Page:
EU wants Brexit transition to end December 2020

Brussels (AFP) –


The European Commission said Wednesday that it wanted a post-Brexit transition period, during which Britain must continue to obey EU rules, to finish at the end of 2020.

The EU's chief Brexit negotiator Michel Barnier said Britain would have to remain part of the bloc's single market and pay into its budget during that period, despite losing all its voting rights.

British Prime Minister Theresa May had indicated that she wanted a longer transition time of about two years after Britain formally leaves the EU on March 29, 2019 -- three months longer than the proposed EU deadline.

The development comes after EU leaders signed off last week on the first stage of Brexit negotiations, ending more than a year of stalemate over Britain's bill for leaving the bloc, as well as the fate of the Irish border and EU expatriates.

"From our point of view the logical end should be December 21, 2020," Barnier said at a press conference in Brussels as he presented the new Brexit negotiating guidelines produced by the commission, the EU's executive arm.

Barnier said this would coincide with the end of the EU's seven-year budget for 2014 to 2020, and would avoid potentially thorny negotiations on how much Britain should pay for the extra few months in 2021 that would be necessary under May's proposal.

- 'Complications' ahead -

Talks on the post-Brexit transition period are to start in January, while negotiations on the future relationship between Britain and the EU, including steps towards an eventual trade deal, are due to begin in March.

"The transition period is useful and will enable Britain to get prepared for the kind of challenges that they will have to face, and to prepare also for the complications of the new relationship," Barnier said.

But as May presses for the transition deal, she faces opposition from hardline eurosceptics in her Conservative Party over the EU's tough terms.

Barnier reiterated that during the transition period Britain would remain part of the bloc's single market, which authorises freedom of immigration for EU nationals, one of the key concerns of the pro-Brexit lobby in Britain.

The rules of the single market were "indivisible" and there could be no "cherry-picking" by Britain during the transition, Barnier said.

Britain would also be subject to the European Court of Justice and even be required to follow new EU rules adopted during that period, Barnier added.

- Brexit law hurdle -

May already faces difficulties getting Brexit through parliament, after suffering a humiliating defeat last week by pro-European members of her own Conservative party, who voted to ensure parliament has the final say on any divorce deal with Brussels.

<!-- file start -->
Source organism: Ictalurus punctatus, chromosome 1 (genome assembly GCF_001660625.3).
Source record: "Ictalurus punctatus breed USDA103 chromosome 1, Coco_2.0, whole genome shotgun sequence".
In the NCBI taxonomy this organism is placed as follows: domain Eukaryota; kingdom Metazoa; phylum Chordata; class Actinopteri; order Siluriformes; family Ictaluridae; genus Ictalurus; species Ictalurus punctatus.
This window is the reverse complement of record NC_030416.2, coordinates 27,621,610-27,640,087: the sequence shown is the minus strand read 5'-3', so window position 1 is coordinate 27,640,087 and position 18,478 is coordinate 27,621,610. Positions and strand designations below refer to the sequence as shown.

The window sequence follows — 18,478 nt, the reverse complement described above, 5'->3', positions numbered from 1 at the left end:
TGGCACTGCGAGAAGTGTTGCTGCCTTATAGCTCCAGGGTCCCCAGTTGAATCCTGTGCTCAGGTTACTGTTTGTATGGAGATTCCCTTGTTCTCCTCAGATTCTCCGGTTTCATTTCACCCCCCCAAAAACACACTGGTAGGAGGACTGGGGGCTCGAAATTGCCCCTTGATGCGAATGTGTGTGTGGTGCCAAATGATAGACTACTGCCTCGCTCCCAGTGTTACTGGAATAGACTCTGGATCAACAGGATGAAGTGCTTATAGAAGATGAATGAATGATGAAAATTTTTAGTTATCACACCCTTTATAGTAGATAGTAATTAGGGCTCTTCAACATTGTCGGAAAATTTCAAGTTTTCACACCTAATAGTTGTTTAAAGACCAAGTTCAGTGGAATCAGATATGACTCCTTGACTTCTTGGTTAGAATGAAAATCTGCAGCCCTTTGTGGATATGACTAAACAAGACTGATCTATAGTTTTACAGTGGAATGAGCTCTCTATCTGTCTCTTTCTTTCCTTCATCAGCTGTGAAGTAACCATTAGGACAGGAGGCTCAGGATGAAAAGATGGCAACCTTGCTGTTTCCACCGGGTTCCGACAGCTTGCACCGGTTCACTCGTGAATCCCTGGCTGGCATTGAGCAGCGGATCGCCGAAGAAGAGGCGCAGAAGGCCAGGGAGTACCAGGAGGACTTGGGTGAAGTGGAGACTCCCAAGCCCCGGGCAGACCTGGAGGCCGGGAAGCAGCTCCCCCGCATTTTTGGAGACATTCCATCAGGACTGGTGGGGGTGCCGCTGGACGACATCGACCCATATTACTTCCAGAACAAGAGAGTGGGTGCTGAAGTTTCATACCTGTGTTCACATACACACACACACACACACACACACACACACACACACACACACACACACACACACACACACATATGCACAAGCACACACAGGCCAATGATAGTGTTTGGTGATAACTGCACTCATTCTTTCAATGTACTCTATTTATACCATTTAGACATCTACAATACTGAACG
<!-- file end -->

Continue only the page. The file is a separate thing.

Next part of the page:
She looks set to avoid a second parliamentary rebellion over plans to enshrine Brexit day in law, by agreeing to another amendment giving some flexibility to move the date -- March 29, 2019 -- if negotiations with the EU go down to the wire.

Draft legislation intended to smooth the process moved a step closer to becoming law on Wednesday as MPs held the final day of detailed scrutiny of a bill that transfers EU rules into British law.

May has already accepted in theory that the ECJ will continue to have jurisdiction and that London will have no legal basis to conclude its own trade deals during the period.

Influential pro-Brexit lawmaker Jacob Rees-Mogg criticised these conditions as "rather hostile", leaving the UK "no more than a vassal state, a colony, a serf of the European Union".

May insisted to British lawmakers on Monday that the transition was necessary because it would provide continuity for businesses and individuals until the future relationship is resolved.

She repeated that Britain would be leaving the EU's single market and customs union, but said the transition arrangements were "a practical matter that most people will understand and appreciate".

May's promises to leave the EU's common agriculture and fisheries policies -- key red lines for Brexiteers -- appeared to be on track Wednesday after comments from Barnier.

He said that while Britain would officially be excluded from meetings on fishing quotas involving its large fishing fleet, the two sides would come up with "specific procedural arrangements" so its voice would be heard.